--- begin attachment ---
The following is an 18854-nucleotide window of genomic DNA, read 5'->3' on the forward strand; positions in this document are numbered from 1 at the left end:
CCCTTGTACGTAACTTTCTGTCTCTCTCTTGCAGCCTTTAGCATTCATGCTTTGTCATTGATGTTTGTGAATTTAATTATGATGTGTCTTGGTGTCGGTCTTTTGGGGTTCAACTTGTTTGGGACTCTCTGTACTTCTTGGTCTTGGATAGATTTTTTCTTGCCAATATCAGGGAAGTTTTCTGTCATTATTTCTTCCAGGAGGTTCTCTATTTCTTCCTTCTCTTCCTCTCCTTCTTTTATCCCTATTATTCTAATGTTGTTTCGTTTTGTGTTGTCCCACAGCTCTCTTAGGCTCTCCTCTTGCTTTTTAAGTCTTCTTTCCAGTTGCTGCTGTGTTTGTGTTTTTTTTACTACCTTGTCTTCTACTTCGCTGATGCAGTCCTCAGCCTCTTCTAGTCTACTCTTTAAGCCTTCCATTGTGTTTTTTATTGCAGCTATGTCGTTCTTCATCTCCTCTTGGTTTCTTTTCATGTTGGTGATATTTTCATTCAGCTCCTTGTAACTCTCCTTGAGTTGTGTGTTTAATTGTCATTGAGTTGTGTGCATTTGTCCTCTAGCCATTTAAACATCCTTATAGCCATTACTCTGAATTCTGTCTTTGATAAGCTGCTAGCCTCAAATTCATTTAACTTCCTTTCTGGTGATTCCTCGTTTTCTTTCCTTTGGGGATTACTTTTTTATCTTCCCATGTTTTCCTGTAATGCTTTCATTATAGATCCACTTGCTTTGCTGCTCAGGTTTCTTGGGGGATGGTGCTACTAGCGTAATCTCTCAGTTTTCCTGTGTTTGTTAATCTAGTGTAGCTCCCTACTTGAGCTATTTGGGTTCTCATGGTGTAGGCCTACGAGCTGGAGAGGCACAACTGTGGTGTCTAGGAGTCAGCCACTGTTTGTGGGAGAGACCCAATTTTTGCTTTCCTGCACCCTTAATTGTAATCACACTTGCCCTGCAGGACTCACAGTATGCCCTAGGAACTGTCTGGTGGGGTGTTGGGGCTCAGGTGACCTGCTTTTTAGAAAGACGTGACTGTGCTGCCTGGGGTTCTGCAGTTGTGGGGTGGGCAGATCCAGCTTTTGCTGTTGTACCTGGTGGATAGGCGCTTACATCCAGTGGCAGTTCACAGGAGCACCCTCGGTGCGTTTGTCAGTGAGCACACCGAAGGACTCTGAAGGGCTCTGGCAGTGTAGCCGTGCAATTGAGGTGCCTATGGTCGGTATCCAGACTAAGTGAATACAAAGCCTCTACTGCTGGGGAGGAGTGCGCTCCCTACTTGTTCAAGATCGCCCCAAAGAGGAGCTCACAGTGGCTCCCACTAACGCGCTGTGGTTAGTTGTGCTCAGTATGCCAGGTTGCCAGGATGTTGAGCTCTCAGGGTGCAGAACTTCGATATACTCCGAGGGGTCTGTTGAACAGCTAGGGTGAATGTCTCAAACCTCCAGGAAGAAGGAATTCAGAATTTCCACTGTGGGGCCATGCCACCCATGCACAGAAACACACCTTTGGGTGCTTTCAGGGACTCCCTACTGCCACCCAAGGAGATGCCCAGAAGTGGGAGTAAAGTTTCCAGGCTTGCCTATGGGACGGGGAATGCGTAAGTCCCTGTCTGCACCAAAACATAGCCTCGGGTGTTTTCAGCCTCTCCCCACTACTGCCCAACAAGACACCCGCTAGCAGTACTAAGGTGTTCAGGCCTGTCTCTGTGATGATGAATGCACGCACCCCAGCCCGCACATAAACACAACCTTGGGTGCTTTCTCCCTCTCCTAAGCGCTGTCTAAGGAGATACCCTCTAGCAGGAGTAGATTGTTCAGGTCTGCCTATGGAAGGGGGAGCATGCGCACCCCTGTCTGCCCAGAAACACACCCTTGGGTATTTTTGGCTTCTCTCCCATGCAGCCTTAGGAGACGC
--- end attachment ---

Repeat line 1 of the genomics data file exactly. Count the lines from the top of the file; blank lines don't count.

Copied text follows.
The following is an 18854-nucleotide window of genomic DNA, read 5'->3' on the forward strand; positions in this document are numbered from 1 at the left end: